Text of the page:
In 1871, military theorist Helmuth von Moltke wrote, “no battle plan survives contact with the enemy.” Because cybercriminals will do trillions in damage this year, often to well-protected organizations, the same logic seems to hold for cybersecurity today. Fortunately, there is a way that organizations can find their security weak points before real-world attackers do: by testing their security posture with red teams.
Red teams are security professionals who play the “bad guys” against “blue team” defenders. Every bit as skilled as real threat actors (sometimes former nation-state attackers themselves), red teams probe an organization’s attack surface looking for ways to gain access, get a foothold, move laterally and exfiltrate data. However, unlike cybercriminals, red teamers don’t cause actual damage. Instead, they expose cracks in an organization’s battle plan – creating valuable opportunities for security teams to learn and make changes before damage is done.
Whether employed and staffed in-house or provided through a platform like Randori, red teaming help improve security by telling organizations exactly how a real-world cyberattack would succeed or fail. By pitting their defenses against red teams, security teams learn what is and is not working. Organizations with a red team capability, do not have to wait until a real attack to find out if their security strategy is effective. They can know in advance.
In part one of this series, we talked about the components that go into creating a red team. In part two, let’s explore the benefits of red teaming and when it makes sense to establish a red team capability.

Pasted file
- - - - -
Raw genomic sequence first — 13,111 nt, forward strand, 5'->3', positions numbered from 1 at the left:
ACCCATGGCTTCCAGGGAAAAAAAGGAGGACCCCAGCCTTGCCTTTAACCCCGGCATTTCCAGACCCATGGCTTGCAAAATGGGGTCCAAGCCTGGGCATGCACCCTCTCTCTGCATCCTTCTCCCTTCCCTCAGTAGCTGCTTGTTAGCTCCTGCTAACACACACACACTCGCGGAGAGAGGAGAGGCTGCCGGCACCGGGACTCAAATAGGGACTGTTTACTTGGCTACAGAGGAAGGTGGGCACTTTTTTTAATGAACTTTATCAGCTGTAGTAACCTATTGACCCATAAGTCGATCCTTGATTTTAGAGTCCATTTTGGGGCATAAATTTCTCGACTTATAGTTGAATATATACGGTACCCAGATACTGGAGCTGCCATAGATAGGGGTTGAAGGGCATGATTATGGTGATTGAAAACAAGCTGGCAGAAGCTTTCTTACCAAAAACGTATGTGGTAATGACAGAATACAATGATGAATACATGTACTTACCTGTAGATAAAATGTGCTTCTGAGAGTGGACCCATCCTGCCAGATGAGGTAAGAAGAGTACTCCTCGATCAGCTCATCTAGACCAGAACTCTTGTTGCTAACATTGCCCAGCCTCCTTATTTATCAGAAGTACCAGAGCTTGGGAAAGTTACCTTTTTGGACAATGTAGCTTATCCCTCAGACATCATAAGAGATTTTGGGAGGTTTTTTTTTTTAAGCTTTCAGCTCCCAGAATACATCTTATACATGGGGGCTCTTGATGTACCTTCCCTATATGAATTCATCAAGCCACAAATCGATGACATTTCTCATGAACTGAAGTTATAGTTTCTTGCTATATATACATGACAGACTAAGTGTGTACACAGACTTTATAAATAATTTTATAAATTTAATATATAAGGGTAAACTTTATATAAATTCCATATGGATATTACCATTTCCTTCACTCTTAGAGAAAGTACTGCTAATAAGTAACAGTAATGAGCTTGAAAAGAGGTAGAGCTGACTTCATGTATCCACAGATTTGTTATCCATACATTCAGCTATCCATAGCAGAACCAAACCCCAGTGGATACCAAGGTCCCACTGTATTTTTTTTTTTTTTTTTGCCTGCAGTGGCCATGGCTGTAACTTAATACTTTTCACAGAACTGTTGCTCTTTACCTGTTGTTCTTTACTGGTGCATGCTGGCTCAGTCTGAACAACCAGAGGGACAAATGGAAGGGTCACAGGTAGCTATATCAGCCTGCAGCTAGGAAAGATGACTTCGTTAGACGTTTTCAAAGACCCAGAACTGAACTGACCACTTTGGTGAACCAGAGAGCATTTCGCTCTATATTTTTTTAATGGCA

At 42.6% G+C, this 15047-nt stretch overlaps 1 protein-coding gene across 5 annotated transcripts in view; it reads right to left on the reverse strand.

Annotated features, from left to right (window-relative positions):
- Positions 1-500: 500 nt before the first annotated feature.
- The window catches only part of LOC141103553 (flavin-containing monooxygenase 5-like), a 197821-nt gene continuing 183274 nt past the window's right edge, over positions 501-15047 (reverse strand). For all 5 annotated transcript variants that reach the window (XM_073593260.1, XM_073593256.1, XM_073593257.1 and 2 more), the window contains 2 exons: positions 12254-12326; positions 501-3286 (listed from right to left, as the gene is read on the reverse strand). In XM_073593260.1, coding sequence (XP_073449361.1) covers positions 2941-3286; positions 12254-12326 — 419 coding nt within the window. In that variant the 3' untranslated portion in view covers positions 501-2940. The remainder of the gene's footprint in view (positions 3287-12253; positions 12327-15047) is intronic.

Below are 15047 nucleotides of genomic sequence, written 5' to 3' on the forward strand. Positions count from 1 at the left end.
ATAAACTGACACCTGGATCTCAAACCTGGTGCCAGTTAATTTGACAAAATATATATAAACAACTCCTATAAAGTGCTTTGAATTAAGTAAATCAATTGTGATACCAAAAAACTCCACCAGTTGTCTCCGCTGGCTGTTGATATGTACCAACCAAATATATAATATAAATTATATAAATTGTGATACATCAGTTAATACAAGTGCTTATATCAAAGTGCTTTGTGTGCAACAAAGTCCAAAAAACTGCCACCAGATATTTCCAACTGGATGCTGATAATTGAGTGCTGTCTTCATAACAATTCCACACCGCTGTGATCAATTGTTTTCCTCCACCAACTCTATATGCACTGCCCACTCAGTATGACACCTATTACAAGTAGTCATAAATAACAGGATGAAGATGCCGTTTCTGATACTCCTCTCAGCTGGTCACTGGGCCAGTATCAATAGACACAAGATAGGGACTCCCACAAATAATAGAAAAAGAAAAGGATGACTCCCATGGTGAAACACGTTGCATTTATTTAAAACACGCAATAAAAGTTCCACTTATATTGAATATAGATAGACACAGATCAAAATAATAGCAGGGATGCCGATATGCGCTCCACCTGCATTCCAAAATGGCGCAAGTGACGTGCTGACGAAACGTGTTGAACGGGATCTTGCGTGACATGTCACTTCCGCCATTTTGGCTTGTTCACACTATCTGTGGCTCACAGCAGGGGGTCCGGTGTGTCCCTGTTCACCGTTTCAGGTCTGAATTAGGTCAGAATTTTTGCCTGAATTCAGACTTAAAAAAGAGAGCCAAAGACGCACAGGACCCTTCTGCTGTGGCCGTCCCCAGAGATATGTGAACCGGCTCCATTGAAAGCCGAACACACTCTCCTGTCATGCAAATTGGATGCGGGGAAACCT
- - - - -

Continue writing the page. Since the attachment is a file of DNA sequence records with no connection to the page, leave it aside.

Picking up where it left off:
Red Teams Are Vital for Testing Security
Red teams are a uniquely powerful way to assess your security return on investment (ROI). For anyone responsible for cybersecurity, this capability has never been more critical. The majority (69%) of organizations will increase the amount they spend on cybersecurity this year. Unfortunately, even though CISOs have more on the line than ever, linking dollar amounts to actual increases in security remains notoriously complicated.
Budgets may be rising but funnelling money into the right areas is critical. How do you know the right areas, if you don’t test? Without proof and data on what is and is not working, security investments can easily end up being spent renewing or acquiring ineffective tools or spending time piecing together an ever growing list of disparate security tools in the hope that it will simply come together.